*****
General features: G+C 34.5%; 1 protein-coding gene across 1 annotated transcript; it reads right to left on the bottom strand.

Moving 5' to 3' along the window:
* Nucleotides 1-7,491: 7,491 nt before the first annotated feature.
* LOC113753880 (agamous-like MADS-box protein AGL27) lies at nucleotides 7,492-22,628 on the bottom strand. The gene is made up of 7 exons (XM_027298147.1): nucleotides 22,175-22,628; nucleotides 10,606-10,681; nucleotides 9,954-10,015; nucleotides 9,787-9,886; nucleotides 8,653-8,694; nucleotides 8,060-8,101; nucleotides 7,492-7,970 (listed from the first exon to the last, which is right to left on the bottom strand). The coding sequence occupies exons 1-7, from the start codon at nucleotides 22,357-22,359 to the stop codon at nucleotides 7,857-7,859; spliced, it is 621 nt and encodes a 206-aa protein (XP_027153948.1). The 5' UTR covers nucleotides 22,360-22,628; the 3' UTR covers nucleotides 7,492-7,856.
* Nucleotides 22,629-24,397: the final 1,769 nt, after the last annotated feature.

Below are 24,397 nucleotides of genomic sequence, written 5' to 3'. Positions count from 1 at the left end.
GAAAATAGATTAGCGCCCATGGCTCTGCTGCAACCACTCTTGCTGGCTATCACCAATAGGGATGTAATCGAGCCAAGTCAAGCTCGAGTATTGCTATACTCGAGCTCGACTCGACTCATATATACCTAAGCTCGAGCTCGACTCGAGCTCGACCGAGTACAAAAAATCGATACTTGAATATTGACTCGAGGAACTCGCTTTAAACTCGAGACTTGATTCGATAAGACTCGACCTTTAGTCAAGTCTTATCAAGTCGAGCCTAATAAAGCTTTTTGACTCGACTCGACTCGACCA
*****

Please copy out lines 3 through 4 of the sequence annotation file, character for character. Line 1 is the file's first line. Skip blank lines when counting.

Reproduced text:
* Nucleotides 1-7,491: 7,491 nt before the first annotated feature.
* LOC113753880 (agamous-like MADS-box protein AGL27) lies at nucleotides 7,492-22,628 on the bottom strand. The gene is made up of 7 exons (XM_027298147.1): nucleotides 22,175-22,628; nucleotides 10,606-10,681; nucleotides 9,954-10,015; nucleotides 9,787-9,886; nucleotides 8,653-8,694; nucleotides 8,060-8,101; nucleotides 7,492-7,970 (listed from the first exon to the last, which is right to left on the bottom strand). The coding sequence occupies exons 1-7, from the start codon at nucleotides 22,357-22,359 to the stop codon at nucleotides 7,857-7,859; spliced, it is 621 nt and encodes a 206-aa protein (XP_027153948.1). The 5' UTR covers nucleotides 22,360-22,628; the 3' UTR covers nucleotides 7,492-7,856.